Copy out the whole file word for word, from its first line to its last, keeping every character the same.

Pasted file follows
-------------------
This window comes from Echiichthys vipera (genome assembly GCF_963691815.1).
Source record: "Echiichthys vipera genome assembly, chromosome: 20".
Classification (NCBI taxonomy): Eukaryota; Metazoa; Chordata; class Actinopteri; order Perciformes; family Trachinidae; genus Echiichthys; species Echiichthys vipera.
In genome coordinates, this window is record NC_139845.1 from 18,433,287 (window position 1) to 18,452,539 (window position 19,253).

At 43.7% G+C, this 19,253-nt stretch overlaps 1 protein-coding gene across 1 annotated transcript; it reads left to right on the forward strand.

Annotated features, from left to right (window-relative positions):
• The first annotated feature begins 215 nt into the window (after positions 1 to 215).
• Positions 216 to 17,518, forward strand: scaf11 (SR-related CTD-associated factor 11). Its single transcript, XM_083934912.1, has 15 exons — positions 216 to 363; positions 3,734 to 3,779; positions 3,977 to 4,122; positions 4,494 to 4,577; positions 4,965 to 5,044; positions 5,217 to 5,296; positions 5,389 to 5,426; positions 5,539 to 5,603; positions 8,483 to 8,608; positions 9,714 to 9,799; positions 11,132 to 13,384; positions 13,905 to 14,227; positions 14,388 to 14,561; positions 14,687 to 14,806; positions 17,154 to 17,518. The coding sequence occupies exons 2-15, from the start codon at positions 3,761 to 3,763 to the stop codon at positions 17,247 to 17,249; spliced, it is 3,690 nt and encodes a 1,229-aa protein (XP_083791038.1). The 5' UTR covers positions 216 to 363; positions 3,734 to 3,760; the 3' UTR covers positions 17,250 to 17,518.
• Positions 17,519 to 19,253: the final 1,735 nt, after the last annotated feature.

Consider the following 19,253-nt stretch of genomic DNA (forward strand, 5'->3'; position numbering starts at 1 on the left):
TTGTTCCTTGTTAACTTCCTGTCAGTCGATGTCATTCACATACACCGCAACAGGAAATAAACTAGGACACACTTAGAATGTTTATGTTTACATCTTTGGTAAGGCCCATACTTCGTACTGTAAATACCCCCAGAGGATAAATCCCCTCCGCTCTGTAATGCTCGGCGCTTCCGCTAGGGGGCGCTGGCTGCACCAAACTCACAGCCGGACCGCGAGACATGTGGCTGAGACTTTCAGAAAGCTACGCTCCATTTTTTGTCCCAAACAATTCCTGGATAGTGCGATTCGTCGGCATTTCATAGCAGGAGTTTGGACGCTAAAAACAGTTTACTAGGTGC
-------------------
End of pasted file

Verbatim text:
This window comes from Echiichthys vipera (genome assembly GCF_963691815.1).
Source record: "Echiichthys vipera genome assembly, chromosome: 20".
Classification (NCBI taxonomy): Eukaryota; Metazoa; Chordata; class Actinopteri; order Perciformes; family Trachinidae; genus Echiichthys; species Echiichthys vipera.
In genome coordinates, this window is record NC_139845.1 from 18,433,287 (window position 1) to 18,452,539 (window position 19,253).

At 43.7% G+C, this 19,253-nt stretch overlaps 1 protein-coding gene across 1 annotated transcript; it reads left to right on the forward strand.

Annotated features, from left to right (window-relative positions):
• The first annotated feature begins 215 nt into the window (after positions 1 to 215).
• Positions 216 to 17,518, forward strand: scaf11 (SR-related CTD-associated factor 11). Its single transcript, XM_083934912.1, has 15 exons — positions 216 to 363; positions 3,734 to 3,779; positions 3,977 to 4,122; positions 4,494 to 4,577; positions 4,965 to 5,044; positions 5,217 to 5,296; positions 5,389 to 5,426; positions 5,539 to 5,603; positions 8,483 to 8,608; positions 9,714 to 9,799; positions 11,132 to 13,384; positions 13,905 to 14,227; positions 14,388 to 14,561; positions 14,687 to 14,806; positions 17,154 to 17,518. The coding sequence occupies exons 2-15, from the start codon at positions 3,761 to 3,763 to the stop codon at positions 17,247 to 17,249; spliced, it is 3,690 nt and encodes a 1,229-aa protein (XP_083791038.1). The 5' UTR covers positions 216 to 363; positions 3,734 to 3,760; the 3' UTR covers positions 17,250 to 17,518.
• Positions 17,519 to 19,253: the final 1,735 nt, after the last annotated feature.

Consider the following 19,253-nt stretch of genomic DNA (forward strand, 5'->3'; position numbering starts at 1 on the left):
TTGTTCCTTGTTAACTTCCTGTCAGTCGATGTCATTCACATACACCGCAACAGGAAATAAACTAGGACACACTTAGAATGTTTATGTTTACATCTTTGGTAAGGCCCATACTTCGTACTGTAAATACCCCCAGAGGATAAATCCCCTCCGCTCTGTAATGCTCGGCGCTTCCGCTAGGGGGCGCTGGCTGCACCAAACTCACAGCCGGACCGCGAGACATGTGGCTGAGACTTTCAGAAAGCTACGCTCCATTTTTTGTCCCAAACAATTCCTGGATAGTGCGATTCGTCGGCATTTCATAGCAGGAGTTTGGACGCTAAAAACAGTTTACTAGGTGC